Aug 09 2009
Welcome to to the ‘behind the scenes’ blog of professional kayaker Steve Fisher. The idea is to provide a peek into the back end of the antics of Fisher and friends as they create the stories of their adventures. The ‘official’ story and professional media will continue to be found at stevefisher.com, but here Steve, known for his story telling, will give you his own words and happy snaps on what it takes to document his adventures around the world.
For more on who Mr Steve is, read the bio story below:
Sometimes a man and a mode of transport are simply made for each other. Such is the case with Steve Fisher and the kayak. Since he started paddling at the age of six, on the Bushmans River near his rural hometown of Estcourt, South Africa, he’s hit the rapids in nearly 50 countries, conquering twice that many first descents. He’s also won numerous competitions, starred in the documentary Black Book, and opposed environment-damaging dam-building near his island home on the Nile River in Uganda. No wonder top pro kayakers have three times voted Fisher the world’s best all-arounder. What drives him? “I used to talk about the rush of adrenaline,” he says. “Then I’d talk about how you can be the first human being to see a place. But you run a drop, the first thing you do is look up at your buddies. Sharing challenges and accomplishments with friends at the bar afterwards is the best part.” Especially when you’re the best in the world.
That’s not to say Fisher’s success hasn’t involved a bit of soul-searching, however. Early in 2002, he was weighing his dream of being a professional kayaker against the potential financial struggles that might await such a course. Then, toward the end of an eye-opening first descent adventure along the Yarlung TsangPo in Tibet, land expedition leader Dave Allardyce recited a passage from Sterling Hayden’s The Wanderer that ended with: “The years thunder by, the dreams of youth grow dim where they lie caked in dust on the shelves of patience. Before we know it, the tomb is sealed. Where, then, lies the answer? In choice. Which shall it be: bankruptcy of purse or bankruptcy of life?”
Those words spoke to Fisher, and helped him make up his mind. “What I chose to do is put that fear of bankruptcy on the shelf and give it a go, and as things happen to do, things worked out,” he says. “That was the turning point for me.” Soon afterwards, Fisher started rocking competitionsworldwide. One Red Bull sponsorship later, and his pro kayaker dreams were undeniably a reality.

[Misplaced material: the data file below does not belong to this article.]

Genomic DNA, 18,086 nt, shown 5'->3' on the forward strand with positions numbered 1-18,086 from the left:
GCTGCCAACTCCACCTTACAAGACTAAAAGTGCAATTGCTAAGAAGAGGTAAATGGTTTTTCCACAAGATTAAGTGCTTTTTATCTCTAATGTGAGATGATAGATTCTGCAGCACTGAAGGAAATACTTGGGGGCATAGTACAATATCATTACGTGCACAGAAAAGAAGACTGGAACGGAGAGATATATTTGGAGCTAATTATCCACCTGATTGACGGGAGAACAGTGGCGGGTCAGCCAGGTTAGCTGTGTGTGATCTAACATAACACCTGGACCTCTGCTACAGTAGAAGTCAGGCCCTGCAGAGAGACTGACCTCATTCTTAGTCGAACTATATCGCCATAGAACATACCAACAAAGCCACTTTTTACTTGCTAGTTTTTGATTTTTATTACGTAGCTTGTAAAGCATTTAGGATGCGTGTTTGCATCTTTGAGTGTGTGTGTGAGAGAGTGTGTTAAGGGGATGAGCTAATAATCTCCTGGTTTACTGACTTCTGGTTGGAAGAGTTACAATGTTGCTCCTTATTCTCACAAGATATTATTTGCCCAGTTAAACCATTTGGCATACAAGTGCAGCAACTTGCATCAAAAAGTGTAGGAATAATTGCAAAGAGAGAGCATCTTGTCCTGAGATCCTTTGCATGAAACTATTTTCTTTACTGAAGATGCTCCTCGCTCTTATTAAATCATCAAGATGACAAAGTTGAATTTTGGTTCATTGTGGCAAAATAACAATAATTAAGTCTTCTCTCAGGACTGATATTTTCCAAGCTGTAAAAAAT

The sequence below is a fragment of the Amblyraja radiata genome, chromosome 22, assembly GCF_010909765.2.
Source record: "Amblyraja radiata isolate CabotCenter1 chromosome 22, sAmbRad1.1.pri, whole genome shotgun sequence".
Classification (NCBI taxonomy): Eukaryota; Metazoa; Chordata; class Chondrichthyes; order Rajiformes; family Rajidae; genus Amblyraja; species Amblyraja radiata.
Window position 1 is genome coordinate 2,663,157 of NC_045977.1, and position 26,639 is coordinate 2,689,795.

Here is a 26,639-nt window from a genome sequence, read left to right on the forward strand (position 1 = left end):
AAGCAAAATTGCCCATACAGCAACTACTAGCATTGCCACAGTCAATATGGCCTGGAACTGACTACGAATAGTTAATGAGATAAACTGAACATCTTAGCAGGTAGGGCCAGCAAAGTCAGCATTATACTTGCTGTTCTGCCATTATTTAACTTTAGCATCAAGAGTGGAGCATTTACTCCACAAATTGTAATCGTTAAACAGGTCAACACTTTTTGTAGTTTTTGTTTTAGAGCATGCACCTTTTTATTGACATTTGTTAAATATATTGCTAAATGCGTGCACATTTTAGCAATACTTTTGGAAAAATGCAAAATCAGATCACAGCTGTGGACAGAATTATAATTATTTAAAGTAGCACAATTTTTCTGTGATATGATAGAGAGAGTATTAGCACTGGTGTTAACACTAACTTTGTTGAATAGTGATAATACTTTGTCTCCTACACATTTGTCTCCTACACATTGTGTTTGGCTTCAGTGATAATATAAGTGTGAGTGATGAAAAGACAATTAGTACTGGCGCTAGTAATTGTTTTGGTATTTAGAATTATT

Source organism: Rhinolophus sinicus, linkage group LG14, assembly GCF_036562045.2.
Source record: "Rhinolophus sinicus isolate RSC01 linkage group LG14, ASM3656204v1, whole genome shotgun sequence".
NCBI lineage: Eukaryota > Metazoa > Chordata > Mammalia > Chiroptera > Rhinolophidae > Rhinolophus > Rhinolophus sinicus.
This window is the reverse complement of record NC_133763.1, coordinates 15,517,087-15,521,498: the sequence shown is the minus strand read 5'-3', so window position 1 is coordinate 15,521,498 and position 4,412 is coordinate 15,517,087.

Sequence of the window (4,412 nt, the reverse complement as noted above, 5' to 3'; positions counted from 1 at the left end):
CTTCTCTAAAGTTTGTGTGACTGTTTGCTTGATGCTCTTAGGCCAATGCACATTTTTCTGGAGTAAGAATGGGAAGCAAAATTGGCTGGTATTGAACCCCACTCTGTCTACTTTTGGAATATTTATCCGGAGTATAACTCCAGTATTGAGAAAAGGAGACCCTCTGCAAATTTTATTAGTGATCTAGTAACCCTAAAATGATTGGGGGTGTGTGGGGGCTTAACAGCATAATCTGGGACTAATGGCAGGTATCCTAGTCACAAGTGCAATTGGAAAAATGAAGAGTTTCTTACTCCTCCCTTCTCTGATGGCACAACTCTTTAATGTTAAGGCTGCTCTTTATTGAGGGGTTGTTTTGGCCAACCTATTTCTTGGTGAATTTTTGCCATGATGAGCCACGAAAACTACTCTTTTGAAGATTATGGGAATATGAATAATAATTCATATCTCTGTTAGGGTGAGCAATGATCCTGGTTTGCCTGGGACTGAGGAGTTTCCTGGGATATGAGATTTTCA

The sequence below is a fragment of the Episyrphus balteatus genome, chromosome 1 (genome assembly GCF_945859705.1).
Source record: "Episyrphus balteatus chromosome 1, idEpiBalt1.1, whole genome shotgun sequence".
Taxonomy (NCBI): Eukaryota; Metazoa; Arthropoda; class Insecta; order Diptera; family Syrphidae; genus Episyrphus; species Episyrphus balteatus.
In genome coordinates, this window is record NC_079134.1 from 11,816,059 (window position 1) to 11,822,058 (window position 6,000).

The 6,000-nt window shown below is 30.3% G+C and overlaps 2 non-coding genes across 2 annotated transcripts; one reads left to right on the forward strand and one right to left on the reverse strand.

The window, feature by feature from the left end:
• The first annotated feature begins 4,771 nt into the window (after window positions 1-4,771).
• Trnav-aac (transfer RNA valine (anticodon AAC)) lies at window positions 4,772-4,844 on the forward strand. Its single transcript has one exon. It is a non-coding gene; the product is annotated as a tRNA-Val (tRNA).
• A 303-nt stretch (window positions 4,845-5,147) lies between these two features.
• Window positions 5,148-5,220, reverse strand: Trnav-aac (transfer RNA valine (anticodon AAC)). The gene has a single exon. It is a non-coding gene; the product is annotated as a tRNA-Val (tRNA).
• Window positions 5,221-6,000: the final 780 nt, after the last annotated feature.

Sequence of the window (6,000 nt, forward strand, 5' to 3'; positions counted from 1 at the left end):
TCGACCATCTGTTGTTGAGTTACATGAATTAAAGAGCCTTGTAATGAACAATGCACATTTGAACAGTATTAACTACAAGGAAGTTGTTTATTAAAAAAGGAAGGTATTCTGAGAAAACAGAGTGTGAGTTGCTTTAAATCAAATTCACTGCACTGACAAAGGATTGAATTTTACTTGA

Though he got his start on the contest scene, Fisher has spent the past few years seeking out the most breathtaking rapids he can find. Some of his boldest expeditions include the Irawaddy in Burma and the Salween in China, but those may be just the beginning. Among other goals, he’s planning some first descents in Norway, heli-kayaking in New Zealand, and a plunge into the Black Dragon Tidal Bore in China, one of only a few places where the river flows down while the tide pushes up, allowing kayakers to go upstream by surfing the resulting wave.
Those exploits would pale in comparison to one he’s had his eye on for some time. “The holy grail is a source to sea journey on the Congo river, 4,000 kilometers down to the Atlantic,” he says. “There’s a lot of fear from media and sponsors that I’ll get killed. I risk that quite often, but to them it’s different if you get shot. The outcome is more or less the same in my mind.” “But for now, nevermind I have other ideas.”
It takes a measure of bravado to speak such words, but Fisher comes by his honestly. Negotiating monstrous waves and sweeping cliff drops may seem insane to some, but when you’ve kayaked further than you’ve walked, you don’t rattle easily. Rather, you get into a “flow state” and act with confidence, decisiveness, and speed. Known for his aggressive paddling style, Fisher seems almost to attack the waves. “Paddling scared reduces your performance,” he explains. “I move quickly and with purpose. Even if I know I’m going the wrong way, I make it look like I’m going the right way, and that alone helps me to get through.” Considering Fisher’s two worst injuries are broken collarbones suffered on land, his system clearly works.
Even as he conquers the raging rapids of the world, Fisher recognizes the dangers that world faces, particularly on the environmental front. On his island in Uganda, he uses only solar power, teaches conservation farming to the locals, and aims to form a learning center that teaches environmental principles. “A lot of humanitarian efforts are in conflict with the environment,” he says. “I’d like to help both.” He’s also plotting to fight plans for more dams on the Nile that he says not only threaten the recreation of a thousand kayakers, but will also flood his island.
That challenge may prove more monumental than the ones Fisher has faced on the water, but his uncompromising approach remains the same. “The river is a great metaphor for life,” he explains. “You enter a rapid, choose your line, and evaluate it. But it’s going, and it’s not stopping for you, so you either have to figure it out or you’re done.” First descent, anyone?